In the US, a number of subgroups within health care systems have been found to have higher risk. Target subgroups have been defined by service characteristics (e.g., patients who are new to a system; individuals transitioning from one care setting to another; patients who drop out of treatment), as well as by individual patient characteristics (e.g., particular age and gender groups; those with psychotic disorders; substance abuse; chronic pain) or health history (e.g., having made multiple suicide attempts). The development and evaluation of novel technological approaches is in line with the objectives of the Zero Suicide initiative and these approaches will likely be essential components of strategies to identify and provide treatment to individuals within health and behavioral health systems who are at high risk.
Applications submitted to this FOA should propose a research strategy focused on the development and testing of technologies that are intended to reduce suicide events (attempts; deaths) and frequent precursors (e.g., suicide ideation) among individuals in health care systems. This FOA encourages SBIR applicants to establish multidisciplinary collaborations with organizations that have infrastructure already in place regarding suicide prevention at the state, federal and local level. Examples of collaborations include: 1) state collaborations in order to utilize morbidity and mortality surveillance systems (many supported by CDC, http://www.cdc.gov/injury/wisqars/ and http://www.cdc.gov/injury/wisqars/nvdrs.html); 2) collaborations with states that are implementing laws regarding provider training in suicide mitigation and may need technologies to assist with training, monitoring provider skills, and monitoring outcomes; 3) leveraging federal investments that support behavioral health needs (SAMHSA funded services within states: http://www.samhsa.gov/grants-awards-by-state), and primary care (HRSA funded services within states: http://datawarehouse.hrsa.gov/Topics/HrsaInYour.aspx) are also important opportunities, as a number of these investments include suicide prevention as bench mark outcomes; 4) collaborations with healthcare centers engaged in the Zero Suicide effort who can provide the necessary healthcare settings and expertise to test feasibility and implementation of the technology developed under this effort.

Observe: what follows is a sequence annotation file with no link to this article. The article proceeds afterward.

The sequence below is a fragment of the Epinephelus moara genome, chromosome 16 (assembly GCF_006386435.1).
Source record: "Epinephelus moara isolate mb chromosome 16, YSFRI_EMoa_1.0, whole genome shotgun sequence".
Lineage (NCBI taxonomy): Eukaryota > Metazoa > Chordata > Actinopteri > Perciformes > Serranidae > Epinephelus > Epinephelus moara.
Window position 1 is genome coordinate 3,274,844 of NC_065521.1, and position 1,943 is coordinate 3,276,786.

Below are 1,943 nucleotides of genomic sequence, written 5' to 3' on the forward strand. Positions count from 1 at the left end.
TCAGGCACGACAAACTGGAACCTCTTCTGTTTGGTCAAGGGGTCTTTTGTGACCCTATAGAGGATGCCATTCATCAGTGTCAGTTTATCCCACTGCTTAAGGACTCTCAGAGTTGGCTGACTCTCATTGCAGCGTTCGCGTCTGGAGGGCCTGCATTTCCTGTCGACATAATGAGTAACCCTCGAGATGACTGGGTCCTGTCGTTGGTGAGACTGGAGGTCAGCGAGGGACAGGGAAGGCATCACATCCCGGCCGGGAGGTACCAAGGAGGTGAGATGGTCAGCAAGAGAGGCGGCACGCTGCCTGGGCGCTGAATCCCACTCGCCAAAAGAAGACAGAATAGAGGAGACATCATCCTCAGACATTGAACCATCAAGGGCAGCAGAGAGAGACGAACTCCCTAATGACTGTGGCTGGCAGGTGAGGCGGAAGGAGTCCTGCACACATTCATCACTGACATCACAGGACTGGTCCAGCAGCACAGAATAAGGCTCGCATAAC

Small business applicants are also encouraged to review the Prioritized Research Agenda for Suicide Prevention regarding the state of the science and potential gaps that technologies could fill.
This FOA supports the development, testing and validation of novel technologies with commercial potential that enable or enhance healthcare organizations' abilities to advance the Zero Suicide agenda. Examples of the types of capabilities needed are listed below:
- improve suicide risk detection and screening
- collect data from smartphones, apps and/ or other digital monitoring using pragmatic population based designs.
- enable timely or real-time monitoring of care